Are ICSI and IVF the same?
There’s a common belief that ICSI and IVF are distinctly different procedures. Yet, with ICSI, all the steps involved in IVF remain the same. The egg and sperm samples are extracted similarly. The embryos must still wait a specific period before transferring to the uterus. The only difference is the additional help rendered by the embryologist. Conventional IVF depends on thousands of healthy sperm to attempt to fertilize the egg. ICSI bypasses this step, instead using the healthiest sperm possible. In other words, ICSI is an additional step in the IVF process. Here are 3 reasons a doctor will suggest ICSI.
1. Poor sperm health
A successful IVF cycle requires healthy reproductive material from both parties. Most people believe infertility is almost always the woman’s fault. However, men are infertile at equal rates. For many men, the issue is poor sperm health. For the sperm to fertilize the egg during IVF, there should be a high sperm count with healthy, motile sperm. If the sperm is not moving or shaped correctly, there will be challenges. With ICSI, the couple does not have to depend on the movement of the sperm to achieve pregnancy.
2. Sperm extraction is needed
Sometimes, there is no sperm available in the ejaculate. When that happens, the fertility team will use testicular sperm extraction (TESE) or aspiration (TESA) to get a healthy sperm sample. These are surgical procedures. If any successful sperm is harvested, the fertility process cannot be left up to chance. ICSI ensures that the best sperm reaches the center of the available eggs.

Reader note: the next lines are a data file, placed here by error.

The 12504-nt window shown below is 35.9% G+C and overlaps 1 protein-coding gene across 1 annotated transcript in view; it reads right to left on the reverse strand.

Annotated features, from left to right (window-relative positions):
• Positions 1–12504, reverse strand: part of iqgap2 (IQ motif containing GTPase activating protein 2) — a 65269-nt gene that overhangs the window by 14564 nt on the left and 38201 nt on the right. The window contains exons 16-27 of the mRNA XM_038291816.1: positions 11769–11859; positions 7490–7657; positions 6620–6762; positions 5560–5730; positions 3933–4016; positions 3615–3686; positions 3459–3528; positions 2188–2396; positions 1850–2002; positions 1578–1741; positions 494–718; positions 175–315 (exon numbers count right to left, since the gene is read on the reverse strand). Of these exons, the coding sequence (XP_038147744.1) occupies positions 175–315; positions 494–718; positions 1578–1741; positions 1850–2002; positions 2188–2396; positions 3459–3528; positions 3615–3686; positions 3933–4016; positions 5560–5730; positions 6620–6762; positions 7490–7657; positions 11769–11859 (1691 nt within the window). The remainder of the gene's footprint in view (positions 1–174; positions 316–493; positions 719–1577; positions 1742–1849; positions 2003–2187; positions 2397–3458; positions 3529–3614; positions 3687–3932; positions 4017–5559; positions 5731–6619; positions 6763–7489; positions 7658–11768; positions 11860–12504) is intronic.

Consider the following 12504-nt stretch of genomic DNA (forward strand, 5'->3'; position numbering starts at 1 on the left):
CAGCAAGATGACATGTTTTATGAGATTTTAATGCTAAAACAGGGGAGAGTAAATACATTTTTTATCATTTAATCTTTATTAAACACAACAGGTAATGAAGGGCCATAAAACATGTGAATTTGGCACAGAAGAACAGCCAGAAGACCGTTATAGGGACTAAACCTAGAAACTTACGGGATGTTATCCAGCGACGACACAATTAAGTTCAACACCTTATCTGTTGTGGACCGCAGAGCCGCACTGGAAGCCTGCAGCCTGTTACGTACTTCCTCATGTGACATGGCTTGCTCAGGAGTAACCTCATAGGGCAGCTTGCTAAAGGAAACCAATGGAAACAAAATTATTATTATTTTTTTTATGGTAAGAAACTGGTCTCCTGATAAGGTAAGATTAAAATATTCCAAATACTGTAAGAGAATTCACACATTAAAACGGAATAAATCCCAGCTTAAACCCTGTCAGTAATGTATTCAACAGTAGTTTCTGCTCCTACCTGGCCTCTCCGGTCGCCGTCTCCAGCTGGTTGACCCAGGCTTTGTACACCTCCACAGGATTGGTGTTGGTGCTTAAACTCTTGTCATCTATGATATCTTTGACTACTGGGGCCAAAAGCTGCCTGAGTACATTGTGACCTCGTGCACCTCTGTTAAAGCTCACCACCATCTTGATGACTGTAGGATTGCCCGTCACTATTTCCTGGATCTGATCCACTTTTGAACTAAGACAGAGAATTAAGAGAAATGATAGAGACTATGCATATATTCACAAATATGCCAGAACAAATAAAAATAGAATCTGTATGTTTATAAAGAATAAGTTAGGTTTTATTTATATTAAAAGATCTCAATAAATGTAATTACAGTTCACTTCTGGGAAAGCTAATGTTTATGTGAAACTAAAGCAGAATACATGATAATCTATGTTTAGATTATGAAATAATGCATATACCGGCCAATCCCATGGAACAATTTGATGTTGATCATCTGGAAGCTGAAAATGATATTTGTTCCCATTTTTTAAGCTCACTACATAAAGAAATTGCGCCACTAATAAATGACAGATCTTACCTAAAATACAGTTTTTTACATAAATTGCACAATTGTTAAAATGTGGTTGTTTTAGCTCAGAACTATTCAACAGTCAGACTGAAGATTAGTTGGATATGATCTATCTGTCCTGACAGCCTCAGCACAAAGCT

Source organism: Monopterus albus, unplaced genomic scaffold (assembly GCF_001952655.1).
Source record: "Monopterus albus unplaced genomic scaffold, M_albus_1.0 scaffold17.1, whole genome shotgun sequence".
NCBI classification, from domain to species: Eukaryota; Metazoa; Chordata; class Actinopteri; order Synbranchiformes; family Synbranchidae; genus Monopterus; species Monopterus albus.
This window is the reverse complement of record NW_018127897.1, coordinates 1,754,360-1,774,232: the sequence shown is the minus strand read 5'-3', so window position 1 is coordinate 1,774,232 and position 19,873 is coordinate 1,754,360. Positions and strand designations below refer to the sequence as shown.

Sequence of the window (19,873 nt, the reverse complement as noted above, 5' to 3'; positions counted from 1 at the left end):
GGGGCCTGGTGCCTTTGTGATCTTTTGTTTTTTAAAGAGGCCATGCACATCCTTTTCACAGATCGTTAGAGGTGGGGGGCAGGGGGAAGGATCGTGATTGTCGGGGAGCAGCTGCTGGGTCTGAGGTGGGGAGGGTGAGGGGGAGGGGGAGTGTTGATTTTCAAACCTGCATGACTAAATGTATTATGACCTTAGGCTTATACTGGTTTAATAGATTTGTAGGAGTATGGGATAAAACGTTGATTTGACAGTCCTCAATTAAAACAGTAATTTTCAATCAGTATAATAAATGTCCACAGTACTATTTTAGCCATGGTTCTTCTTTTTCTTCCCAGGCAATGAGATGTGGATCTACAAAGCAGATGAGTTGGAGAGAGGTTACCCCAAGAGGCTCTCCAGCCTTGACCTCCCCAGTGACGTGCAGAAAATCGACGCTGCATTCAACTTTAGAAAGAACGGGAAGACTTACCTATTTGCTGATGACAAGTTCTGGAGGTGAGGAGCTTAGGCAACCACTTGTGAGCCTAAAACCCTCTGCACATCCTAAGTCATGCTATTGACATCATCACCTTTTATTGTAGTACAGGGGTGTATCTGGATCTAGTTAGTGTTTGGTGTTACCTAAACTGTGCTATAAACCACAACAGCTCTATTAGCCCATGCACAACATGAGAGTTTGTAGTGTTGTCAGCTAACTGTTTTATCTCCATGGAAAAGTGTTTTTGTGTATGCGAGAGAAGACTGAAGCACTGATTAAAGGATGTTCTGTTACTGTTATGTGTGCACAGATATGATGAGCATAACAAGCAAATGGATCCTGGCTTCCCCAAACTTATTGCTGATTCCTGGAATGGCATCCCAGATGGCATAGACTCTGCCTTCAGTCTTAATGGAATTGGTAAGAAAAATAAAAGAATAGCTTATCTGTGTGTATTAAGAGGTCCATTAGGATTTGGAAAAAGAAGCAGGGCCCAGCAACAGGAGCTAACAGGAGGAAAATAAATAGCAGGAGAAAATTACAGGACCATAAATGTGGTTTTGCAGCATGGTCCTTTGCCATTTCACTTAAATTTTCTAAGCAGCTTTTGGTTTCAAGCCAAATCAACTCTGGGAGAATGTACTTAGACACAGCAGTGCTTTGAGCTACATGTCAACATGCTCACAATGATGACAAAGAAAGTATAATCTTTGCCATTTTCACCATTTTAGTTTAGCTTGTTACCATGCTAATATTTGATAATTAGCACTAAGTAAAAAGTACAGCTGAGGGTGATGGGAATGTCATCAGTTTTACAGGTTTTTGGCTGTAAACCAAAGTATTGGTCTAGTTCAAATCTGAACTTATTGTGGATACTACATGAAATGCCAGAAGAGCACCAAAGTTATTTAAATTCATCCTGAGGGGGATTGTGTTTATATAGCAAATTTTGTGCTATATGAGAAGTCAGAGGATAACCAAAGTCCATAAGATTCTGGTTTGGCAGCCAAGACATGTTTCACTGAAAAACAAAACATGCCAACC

3. Are those eggs frozen?
Sometimes, a fertility clinic will opt for ICSI instead of pure IVF when frozen eggs are used. Frozen eggs were previously retrieved and cryopreserved for some time. This is sometimes done due to concerns about fertility and aging or because of a cancer diagnosis. Since the eggs are limited in supply, and another retrieval is often not possible, ICSI increases the chances of healthy embryos.
ICSI may turn the tide
Studies show that IVF is just as successful as ICSI. However, there are times when the process needs more precision, especially if previous cycles have failed. ICSI works best for severe male-factor infertility concerns. If a woman has frozen eggs in limited supply, the couple can also try ICSI. By helping the sperm to penetrate the egg, pregnancy is possible.